It found that over the past 10 years, 20,291 people under 18, most with no prior record, have been convicted as adults in Michigan. While most of them committed nonviolent offenses, 10,531 were put behind bars.
And those sentences are served in adult prisons, not rehabilitative, youth-focused juvenile facilities.
“Juvenile placements tend to be much more developmentally appropriate than adult prisons. They offer programming within the placement that works on cognitive restructuring, anger management, whatever their assessment identifies as their major need,” Weemhoff said.
“The adult system has none of that. They don’t have a comprehensive assessment, they do not have probation officers that are trained on youth development, or mental health or trauma consideration, the way they would in the juvenile courts.”
They are more likely to reoffend after release and suffer problems in prison, Weemhoff continued.
“They have to adapt to a culture that is really based on violence, and so young people are more likely to get involved with gangs inside, to seek protection because they’re incredibly vulnerable to experiencing violence – physical and sexual violence. Young people have the highest rates of sexual victimization while in prison,” she said.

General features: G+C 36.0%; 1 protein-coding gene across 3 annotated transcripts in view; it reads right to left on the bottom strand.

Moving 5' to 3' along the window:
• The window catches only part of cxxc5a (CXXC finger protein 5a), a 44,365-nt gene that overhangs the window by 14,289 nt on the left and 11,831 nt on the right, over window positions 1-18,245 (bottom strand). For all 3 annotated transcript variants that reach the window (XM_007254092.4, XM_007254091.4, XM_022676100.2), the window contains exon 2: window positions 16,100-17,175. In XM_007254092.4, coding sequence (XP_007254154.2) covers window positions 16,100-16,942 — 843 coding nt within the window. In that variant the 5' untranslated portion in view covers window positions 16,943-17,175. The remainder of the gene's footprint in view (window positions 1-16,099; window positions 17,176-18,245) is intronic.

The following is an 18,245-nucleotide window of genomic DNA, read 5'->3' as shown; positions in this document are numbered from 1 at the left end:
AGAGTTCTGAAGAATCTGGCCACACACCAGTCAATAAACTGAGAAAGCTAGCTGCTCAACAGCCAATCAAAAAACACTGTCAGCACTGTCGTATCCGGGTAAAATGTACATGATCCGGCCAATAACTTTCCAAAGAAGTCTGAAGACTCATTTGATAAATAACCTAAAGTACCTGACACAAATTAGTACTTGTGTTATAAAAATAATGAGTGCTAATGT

The problem has become so prevalent that the federal Prison Rape Elimination Act recently set guidelines requiring those under 18 to be completely separated from adult inmates.
Young inmates also miss valuable school time: About 80 percent of prisoners incarcerated as youth don’t have a high school diploma or GED.
And for all of those convicted, incarcerated or not, there are lifelong consequences. A felony conviction can keep individuals from getting student loans and pursuing higher education, finding employment or securing reliable housing.
But with Lucido’s proposed legislation¬ – part of a larger bill package that would overhaul youth justice – Michigan’s policies could see a major change.
Introduced in October, the bill package would end automatic adult status for 17-year-olds, prohibit the placing of youth in adult prisons, significantly increase funding for community-based rehabilitation programs for young people and give judges more discretion to consider the severity of an offense and past criminal records when making decisions. The package is supported by 14 sponsors and dozens of co-sponsors from both parties.
“I’m very proud of this package,” Lucido said. “I stand with my legislators on both sides of the aisle because it’s in the best interest of the children, it’s in the best interest of justice, it’s in the best interest of society.”
Lucido said the goal is not to take away discretion from prosecutors or the courts, or to give youth a free pass.
“I’m not saying that they shouldn’t be punished for their crime. It’s a crime, it’s against the law,” Lucido said. “But because of their brain not being fully developed, they haven’t been able to process and appreciate their actions. They shouldn’t be warehoused with a bunch of repeat offenders.”
Lucido said existing policies waste taxpayer money.
“It’s really hurting the taxpayers and it needs reform. And now it needs reform more than ever because dollars are tight,” he said.
The legislation is awaiting hearings in the House Criminal Justice Committee.
By BROOKE KANSIER